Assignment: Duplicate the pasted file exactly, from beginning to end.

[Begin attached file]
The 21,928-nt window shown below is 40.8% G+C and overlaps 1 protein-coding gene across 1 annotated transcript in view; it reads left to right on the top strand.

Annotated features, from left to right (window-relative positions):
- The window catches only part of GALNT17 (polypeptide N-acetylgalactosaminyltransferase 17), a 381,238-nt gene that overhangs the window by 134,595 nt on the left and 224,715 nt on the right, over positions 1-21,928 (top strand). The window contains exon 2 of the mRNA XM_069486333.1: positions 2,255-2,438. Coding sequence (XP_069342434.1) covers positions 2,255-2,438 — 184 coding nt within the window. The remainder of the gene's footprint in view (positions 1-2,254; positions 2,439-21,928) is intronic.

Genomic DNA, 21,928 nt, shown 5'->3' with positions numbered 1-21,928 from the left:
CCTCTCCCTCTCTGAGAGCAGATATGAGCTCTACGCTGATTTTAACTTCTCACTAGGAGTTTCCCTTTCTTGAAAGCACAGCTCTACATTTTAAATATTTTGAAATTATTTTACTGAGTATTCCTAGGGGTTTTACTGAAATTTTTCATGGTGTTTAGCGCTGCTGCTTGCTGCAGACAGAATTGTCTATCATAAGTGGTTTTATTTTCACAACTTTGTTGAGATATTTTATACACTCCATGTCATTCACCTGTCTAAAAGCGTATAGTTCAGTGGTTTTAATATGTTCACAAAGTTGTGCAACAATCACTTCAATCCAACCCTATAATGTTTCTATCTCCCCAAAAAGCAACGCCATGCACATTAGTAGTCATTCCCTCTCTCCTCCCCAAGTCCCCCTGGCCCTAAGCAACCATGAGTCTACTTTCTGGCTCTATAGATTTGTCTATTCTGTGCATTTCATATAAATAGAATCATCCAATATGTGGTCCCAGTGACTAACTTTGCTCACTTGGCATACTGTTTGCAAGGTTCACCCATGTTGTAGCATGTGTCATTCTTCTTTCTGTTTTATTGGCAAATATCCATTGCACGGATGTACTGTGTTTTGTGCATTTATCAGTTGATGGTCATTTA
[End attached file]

The 21,928-nt window shown below is 40.8% G+C and overlaps 1 protein-coding gene across 1 annotated transcript in view; it reads left to right on the top strand.

Annotated features, from left to right (window-relative positions):
- The window catches only part of GALNT17 (polypeptide N-acetylgalactosaminyltransferase 17), a 381,238-nt gene that overhangs the window by 134,595 nt on the left and 224,715 nt on the right, over positions 1-21,928 (top strand). The window contains exon 2 of the mRNA XM_069486333.1: positions 2,255-2,438. Coding sequence (XP_069342434.1) covers positions 2,255-2,438 — 184 coding nt within the window. The remainder of the gene's footprint in view (positions 1-2,254; positions 2,439-21,928) is intronic.

Genomic DNA, 21,928 nt, shown 5'->3' with positions numbered 1-21,928 from the left:
CCTCTCCCTCTCTGAGAGCAGATATGAGCTCTACGCTGATTTTAACTTCTCACTAGGAGTTTCCCTTTCTTGAAAGCACAGCTCTACATTTTAAATATTTTGAAATTATTTTACTGAGTATTCCTAGGGGTTTTACTGAAATTTTTCATGGTGTTTAGCGCTGCTGCTTGCTGCAGACAGAATTGTCTATCATAAGTGGTTTTATTTTCACAACTTTGTTGAGATATTTTATACACTCCATGTCATTCACCTGTCTAAAAGCGTATAGTTCAGTGGTTTTAATATGTTCACAAAGTTGTGCAACAATCACTTCAATCCAACCCTATAATGTTTCTATCTCCCCAAAAAGCAACGCCATGCACATTAGTAGTCATTCCCTCTCTCCTCCCCAAGTCCCCCTGGCCCTAAGCAACCATGAGTCTACTTTCTGGCTCTATAGATTTGTCTATTCTGTGCATTTCATATAAATAGAATCATCCAATATGTGGTCCCAGTGACTAACTTTGCTCACTTGGCATACTGTTTGCAAGGTTCACCCATGTTGTAGCATGTGTCATTCTTCTTTCTGTTTTATTGGCAAATATCCATTGCACGGATGTACTGTGTTTTGTGCATTTATCAGTTGATGGTCATTTA